All run values per 100 pitches.The high points and low points in the graph represent the high points and low points in the opponent's batting order.
It seems to me that changeups are ineffective pitches at the start of the game, but gain effectiveness later in the game. This makes sense intuitively. The graph also lends merit to the manager's decision to leave these pitchers in for 100 pitches, as the sample of pitchers is clearly above average through 90 pitches. However, these pitchers were also undoubtedly lucky. They would not make it to 100 pitches if they gave up runs. That's where my metric for measuring a pitcher's stuff based on a pitch's physical characteristics comes into play.
First, the two least impressive types of pitches in terms of stuff: the sinker and changeup.
As you'll see with each of these charts, there's something funky going on in the first several pitches of the ballgame. I'm not even going to attempt to form a guess as to why changeups appear to have a better StuffRV as the game goes on. The success of changeups is obviously not built on how "nasty" they are.
Again, for some reason, we should disregard the first dozen points or so. Pitchers throw fastballs an inordinate amount of time on the first pitch, and apparently, anything they throw lacks in stuff. They're warming up or something. Maybe they know batters tend to not swing at the first pitch of the game. I don't know. But you see that with all three types of fastballs, from the tenth pitch to the hundredth, a pitcher loses about a 10th to a 20th of a run in StuffRV per 100 pitches.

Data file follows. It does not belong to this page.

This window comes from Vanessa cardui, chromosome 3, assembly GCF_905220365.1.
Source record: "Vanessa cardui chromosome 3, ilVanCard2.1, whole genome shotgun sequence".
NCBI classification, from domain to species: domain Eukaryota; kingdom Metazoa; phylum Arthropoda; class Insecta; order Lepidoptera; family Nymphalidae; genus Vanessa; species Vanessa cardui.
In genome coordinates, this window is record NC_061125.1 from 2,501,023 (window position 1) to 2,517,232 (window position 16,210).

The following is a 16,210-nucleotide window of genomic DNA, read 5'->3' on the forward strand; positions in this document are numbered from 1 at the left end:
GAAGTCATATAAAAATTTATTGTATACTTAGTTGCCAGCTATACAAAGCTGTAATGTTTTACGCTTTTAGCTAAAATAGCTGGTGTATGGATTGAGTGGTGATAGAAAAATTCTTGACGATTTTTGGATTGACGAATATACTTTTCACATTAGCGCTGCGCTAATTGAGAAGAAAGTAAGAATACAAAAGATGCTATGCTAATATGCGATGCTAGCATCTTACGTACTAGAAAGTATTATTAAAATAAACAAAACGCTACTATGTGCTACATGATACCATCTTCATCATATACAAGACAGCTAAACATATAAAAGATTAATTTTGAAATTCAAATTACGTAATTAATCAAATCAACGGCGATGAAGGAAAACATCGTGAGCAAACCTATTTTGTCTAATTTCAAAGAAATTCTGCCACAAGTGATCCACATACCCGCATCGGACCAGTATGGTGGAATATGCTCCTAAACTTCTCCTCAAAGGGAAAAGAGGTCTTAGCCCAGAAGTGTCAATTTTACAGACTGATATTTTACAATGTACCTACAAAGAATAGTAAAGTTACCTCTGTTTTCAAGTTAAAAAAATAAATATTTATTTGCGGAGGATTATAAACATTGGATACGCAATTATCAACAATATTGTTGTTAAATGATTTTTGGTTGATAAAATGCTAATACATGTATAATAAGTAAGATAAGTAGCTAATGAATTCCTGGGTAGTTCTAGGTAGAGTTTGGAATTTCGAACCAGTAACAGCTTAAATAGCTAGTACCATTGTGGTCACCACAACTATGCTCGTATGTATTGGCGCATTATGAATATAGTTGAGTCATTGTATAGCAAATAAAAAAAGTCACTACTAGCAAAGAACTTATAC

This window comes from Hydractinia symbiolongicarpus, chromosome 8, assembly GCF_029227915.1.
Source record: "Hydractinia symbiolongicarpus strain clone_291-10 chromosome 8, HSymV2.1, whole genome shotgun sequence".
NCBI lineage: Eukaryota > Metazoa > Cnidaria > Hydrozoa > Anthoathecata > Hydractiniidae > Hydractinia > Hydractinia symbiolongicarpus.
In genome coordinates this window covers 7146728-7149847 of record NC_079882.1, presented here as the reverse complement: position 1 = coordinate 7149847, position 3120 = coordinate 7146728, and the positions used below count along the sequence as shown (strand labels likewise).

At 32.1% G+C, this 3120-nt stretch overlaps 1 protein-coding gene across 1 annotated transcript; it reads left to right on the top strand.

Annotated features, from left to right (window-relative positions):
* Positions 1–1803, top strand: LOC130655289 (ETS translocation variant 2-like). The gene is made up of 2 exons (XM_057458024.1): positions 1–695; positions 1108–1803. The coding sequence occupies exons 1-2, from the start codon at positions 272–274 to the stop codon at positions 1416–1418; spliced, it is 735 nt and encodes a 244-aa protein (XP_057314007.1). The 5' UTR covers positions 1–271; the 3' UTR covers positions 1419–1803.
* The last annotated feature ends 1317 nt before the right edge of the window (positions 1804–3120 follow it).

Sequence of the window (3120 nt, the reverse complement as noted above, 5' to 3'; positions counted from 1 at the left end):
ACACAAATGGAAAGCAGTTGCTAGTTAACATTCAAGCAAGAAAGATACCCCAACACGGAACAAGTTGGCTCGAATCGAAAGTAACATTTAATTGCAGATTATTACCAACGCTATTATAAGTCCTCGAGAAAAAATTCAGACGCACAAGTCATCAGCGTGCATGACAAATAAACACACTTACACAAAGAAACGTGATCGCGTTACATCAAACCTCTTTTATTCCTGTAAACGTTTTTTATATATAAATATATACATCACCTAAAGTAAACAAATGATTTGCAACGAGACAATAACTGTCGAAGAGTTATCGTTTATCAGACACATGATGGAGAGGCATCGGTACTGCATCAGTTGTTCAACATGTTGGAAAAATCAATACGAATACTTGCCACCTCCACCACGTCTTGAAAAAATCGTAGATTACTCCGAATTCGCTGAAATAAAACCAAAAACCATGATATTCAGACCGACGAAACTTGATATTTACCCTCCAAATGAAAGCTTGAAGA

Finally, breaking balls.
So, even pitchers who have successful games lose a significant amount of stuff over the course of a game. Since this sample represents an above average group of pitchers, I'd imagine lesser ones deal with inferior durability. I would be comfortable saying that the quality of a generic starting pitcher's stuff decreases by at least .05 runs per 100 pitches from his first pitch to his last.
Why You Shouldn't Bet on Baseball
Alternative title to this post: Why Tango Tiger still has a day job
I really enjoyed the feedback to my last article on why umpires should be biased in favor of control pitchers. Most of the folks with a solid statistical background responded favorably, while the unwashed masses thought I was ridiculous and should be run out of the blogosphere on a rail. (Perhaps I don't give the detractors enough credit; if they were washed and educated, then it was an equally entertaining Ask Marilyn-esque experience.) Anyhow, I thought I'd repeat the experience by picking on another low hanging fruit: betting on baseball games. I know a fair number of people who bet on sports. They don't understand that betting on sports is an investment in entertainment, not a viable means of turning baseball knowledge into cold hard cash. This post should be far less iconoclastic than the biased umpire post, but the central point doesn't appear to be widely known.